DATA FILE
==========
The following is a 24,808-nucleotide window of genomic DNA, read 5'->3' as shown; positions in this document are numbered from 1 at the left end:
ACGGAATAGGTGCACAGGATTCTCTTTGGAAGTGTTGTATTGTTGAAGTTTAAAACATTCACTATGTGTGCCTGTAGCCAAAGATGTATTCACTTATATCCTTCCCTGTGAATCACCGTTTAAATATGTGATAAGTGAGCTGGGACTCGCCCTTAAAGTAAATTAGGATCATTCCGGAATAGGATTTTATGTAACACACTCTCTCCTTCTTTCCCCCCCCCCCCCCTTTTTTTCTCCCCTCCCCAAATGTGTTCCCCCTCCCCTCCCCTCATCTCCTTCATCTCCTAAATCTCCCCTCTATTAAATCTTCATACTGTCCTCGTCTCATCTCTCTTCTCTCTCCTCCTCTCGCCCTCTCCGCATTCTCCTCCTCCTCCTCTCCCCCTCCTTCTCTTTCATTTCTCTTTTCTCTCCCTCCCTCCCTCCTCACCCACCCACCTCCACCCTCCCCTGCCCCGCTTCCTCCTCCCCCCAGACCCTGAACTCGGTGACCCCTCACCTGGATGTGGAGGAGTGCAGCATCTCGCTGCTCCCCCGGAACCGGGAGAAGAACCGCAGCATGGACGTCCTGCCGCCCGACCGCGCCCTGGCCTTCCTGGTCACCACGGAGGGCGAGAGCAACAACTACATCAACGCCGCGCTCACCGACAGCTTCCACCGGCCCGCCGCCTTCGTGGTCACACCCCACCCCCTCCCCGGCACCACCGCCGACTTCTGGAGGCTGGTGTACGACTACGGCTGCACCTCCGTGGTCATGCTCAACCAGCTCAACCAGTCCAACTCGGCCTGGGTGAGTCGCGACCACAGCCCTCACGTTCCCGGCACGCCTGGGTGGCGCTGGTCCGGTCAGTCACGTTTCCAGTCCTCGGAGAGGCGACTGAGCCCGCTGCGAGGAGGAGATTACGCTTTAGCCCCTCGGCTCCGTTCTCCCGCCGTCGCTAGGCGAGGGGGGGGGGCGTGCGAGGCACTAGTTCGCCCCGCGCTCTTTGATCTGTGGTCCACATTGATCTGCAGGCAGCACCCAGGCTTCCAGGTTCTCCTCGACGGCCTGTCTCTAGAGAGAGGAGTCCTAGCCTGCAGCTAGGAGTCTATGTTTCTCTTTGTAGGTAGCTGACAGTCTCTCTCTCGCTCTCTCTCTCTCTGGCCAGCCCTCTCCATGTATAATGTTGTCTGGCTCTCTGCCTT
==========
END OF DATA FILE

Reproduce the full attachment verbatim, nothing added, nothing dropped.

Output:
The following is a 24,808-nucleotide window of genomic DNA, read 5'->3' as shown; positions in this document are numbered from 1 at the left end:
ACGGAATAGGTGCACAGGATTCTCTTTGGAAGTGTTGTATTGTTGAAGTTTAAAACATTCACTATGTGTGCCTGTAGCCAAAGATGTATTCACTTATATCCTTCCCTGTGAATCACCGTTTAAATATGTGATAAGTGAGCTGGGACTCGCCCTTAAAGTAAATTAGGATCATTCCGGAATAGGATTTTATGTAACACACTCTCTCCTTCTTTCCCCCCCCCCCCCCTTTTTTTCTCCCCTCCCCAAATGTGTTCCCCCTCCCCTCCCCTCATCTCCTTCATCTCCTAAATCTCCCCTCTATTAAATCTTCATACTGTCCTCGTCTCATCTCTCTTCTCTCTCCTCCTCTCGCCCTCTCCGCATTCTCCTCCTCCTCCTCTCCCCCTCCTTCTCTTTCATTTCTCTTTTCTCTCCCTCCCTCCCTCCTCACCCACCCACCTCCACCCTCCCCTGCCCCGCTTCCTCCTCCCCCCAGACCCTGAACTCGGTGACCCCTCACCTGGATGTGGAGGAGTGCAGCATCTCGCTGCTCCCCCGGAACCGGGAGAAGAACCGCAGCATGGACGTCCTGCCGCCCGACCGCGCCCTGGCCTTCCTGGTCACCACGGAGGGCGAGAGCAACAACTACATCAACGCCGCGCTCACCGACAGCTTCCACCGGCCCGCCGCCTTCGTGGTCACACCCCACCCCCTCCCCGGCACCACCGCCGACTTCTGGAGGCTGGTGTACGACTACGGCTGCACCTCCGTGGTCATGCTCAACCAGCTCAACCAGTCCAACTCGGCCTGGGTGAGTCGCGACCACAGCCCTCACGTTCCCGGCACGCCTGGGTGGCGCTGGTCCGGTCAGTCACGTTTCCAGTCCTCGGAGAGGCGACTGAGCCCGCTGCGAGGAGGAGATTACGCTTTAGCCCCTCGGCTCCGTTCTCCCGCCGTCGCTAGGCGAGGGGGGGGGGCGTGCGAGGCACTAGTTCGCCCCGCGCTCTTTGATCTGTGGTCCACATTGATCTGCAGGCAGCACCCAGGCTTCCAGGTTCTCCTCGACGGCCTGTCTCTAGAGAGAGGAGTCCTAGCCTGCAGCTAGGAGTCTATGTTTCTCTTTGTAGGTAGCTGACAGTCTCTCTCTCGCTCTCTCTCTCTCTGGCCAGCCCTCTCCATGTATAATGTTGTCTGGCTCTCTGCCTT